In both Silpa and Agama texts the Sanskrit word prasada (Acharya, 396, Shukla, 400f.) and vimana (Acharya, 551f., Shukla, 399f) refer to both palace and temple, suggesting that even in the ancient Indian epics and treatises on archite cture that the dwelling places of both devas and ruler were identified as places of somewhat equivalent status as seats of power (Shukla, 353f.) While the Silpa texts delineate in significant details the testing of the soil, the layout of the buildings, the materials to be used, etc. for both palace and temple, it is with the temple that a very special term and design pattern come into play: vastumandala (the site of the cosmic diagram, here laid out on a perfect east-west axis) and vastupurus a (the site of purusa or the deity, cf. Kramrisch, 67f.), i.e., the magnet that gives concrete visibility to the tirtha and draws the yatraka to the sacred precincts. Thought to be based initially on the Vedic sacrificial grounds , the temple as vastupurusa becomes visible symbolism for the presence of the purusa or deity in the life of the yatraka. While literally not always depicted in bodily form, the gateway or entrance to the mandirtirtha, is at t he western end of the axis. The flagpole of the deity stands at the navel, the structural middle of the body announcing his or her presence in that place. And the garbhagrha, which is the most sacred inner sanctum, is the head, the locus of the buddhi or the intellect, the center of power, the residence of wisdom and of the conquest of attachments.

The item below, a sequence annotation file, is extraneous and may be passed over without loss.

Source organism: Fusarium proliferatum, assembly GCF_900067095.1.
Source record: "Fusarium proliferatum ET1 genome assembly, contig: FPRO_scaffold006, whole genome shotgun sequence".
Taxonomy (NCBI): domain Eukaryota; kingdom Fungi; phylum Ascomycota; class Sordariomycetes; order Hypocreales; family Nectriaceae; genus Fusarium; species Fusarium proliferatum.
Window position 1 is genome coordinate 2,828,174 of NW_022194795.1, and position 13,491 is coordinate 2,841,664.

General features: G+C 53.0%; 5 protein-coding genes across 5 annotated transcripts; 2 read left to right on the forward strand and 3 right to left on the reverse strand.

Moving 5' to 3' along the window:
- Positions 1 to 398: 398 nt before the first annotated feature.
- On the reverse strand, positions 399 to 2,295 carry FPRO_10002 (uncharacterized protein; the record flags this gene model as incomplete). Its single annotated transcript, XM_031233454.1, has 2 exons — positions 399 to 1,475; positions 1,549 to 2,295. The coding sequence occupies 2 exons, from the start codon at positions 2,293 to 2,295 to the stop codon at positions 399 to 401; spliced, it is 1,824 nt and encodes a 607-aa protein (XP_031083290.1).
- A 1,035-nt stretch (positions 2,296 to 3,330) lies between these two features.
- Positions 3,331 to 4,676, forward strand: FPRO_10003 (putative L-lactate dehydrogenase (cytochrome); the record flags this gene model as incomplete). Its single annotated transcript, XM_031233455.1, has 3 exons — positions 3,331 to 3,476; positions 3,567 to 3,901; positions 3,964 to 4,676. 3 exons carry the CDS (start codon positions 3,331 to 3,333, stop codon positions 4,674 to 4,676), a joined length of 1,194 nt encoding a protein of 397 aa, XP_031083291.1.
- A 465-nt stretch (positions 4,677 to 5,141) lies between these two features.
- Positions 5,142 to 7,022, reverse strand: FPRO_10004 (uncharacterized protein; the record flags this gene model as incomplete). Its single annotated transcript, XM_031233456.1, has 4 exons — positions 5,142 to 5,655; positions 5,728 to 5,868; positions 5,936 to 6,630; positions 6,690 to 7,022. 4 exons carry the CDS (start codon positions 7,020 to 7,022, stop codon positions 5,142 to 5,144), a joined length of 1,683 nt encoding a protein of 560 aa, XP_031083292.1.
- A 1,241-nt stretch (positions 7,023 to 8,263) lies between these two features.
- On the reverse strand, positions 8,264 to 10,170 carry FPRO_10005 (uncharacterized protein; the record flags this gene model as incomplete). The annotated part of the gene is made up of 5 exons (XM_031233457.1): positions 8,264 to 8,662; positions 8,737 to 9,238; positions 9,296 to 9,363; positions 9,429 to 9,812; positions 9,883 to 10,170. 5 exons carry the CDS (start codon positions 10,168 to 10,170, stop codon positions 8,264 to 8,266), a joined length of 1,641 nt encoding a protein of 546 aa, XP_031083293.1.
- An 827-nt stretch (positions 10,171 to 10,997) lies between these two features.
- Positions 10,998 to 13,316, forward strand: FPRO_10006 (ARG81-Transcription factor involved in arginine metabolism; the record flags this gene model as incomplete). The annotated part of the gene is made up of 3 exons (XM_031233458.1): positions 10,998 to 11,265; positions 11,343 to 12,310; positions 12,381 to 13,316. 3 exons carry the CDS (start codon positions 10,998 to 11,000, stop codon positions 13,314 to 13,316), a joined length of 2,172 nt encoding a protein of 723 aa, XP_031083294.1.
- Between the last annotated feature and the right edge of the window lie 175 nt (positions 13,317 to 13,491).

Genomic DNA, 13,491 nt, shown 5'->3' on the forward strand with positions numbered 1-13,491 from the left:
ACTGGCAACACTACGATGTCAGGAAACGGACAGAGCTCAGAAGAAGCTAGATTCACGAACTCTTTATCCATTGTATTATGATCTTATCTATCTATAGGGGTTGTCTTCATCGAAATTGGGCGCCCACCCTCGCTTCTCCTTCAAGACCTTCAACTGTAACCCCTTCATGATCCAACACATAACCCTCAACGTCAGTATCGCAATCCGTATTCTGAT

These essential characteristics of the vastupurusa, though unintentional in the thinking of Lutyens are quite evident symbolically in the urban design and central buildings of Lutyens' New Delhi and remain so to this day in the seat of India 's government. Such a design--albeit unintentional--yet provides a much sought-after tirtha for those who seek the center of power, dharma, and the essential presence of that which power and fulfillment in that place brings. Just as the Indian temple is laid out on an east-west axis, facing a morning sun which should shine through the entrance of the temple and, at least symbolically, touch the murti in the garbhagrha, so King's Way is set a long a perfect east-west axis as well. The Viceroy's House and the Secretariat in front of it stand at the western end of the axis and the Prince's Place at the penultimate eastern, with Indraprastha (presently, Purana Qila) and the Yamuna River just bey ond. Moving from west to east as one would walk toward a temple or mandir, one begins at the Yamuna River, the jalatirtha, one of India's most sacred rivers: a gift from and the presence of the goddess Yamuna flowing along the northern la ndscape of India parallel to her companion goddess, Ganga. Lutyens intended to dam a portion of the river to create a reflective pool--the equivalent to a temple ghat--but acquiesced and designed a sunken garden (Irving, 262), neither of which, ul timately, were built. Moving from the Yamuna west is an ancient break in the homogeneity of space which Lutyens left in place intentionally. The Purana Qila, a 15th century fortress on the site of the more ancient Pandava capital of Indraprastha, stand s as an assertion of India's most ancient Hindu capital site, now subsumed under not only a later Muslim capital but also under a British colonial capital. For Lutyens this site tied the lives of the Mahabharata heroes to the modern rulers of Ind ia and offered a sense of historical continuity to the design and its place as capital. Lutyens' design also intentionally joins Indraprastha to King's Way with a series of reflective pools that suggest the rivers of India tying together the country as i ts lifeblood (Irving, 251), even as a ghat, through its purificatory waters, ties the devotee to the rites of the temple in which they will participate.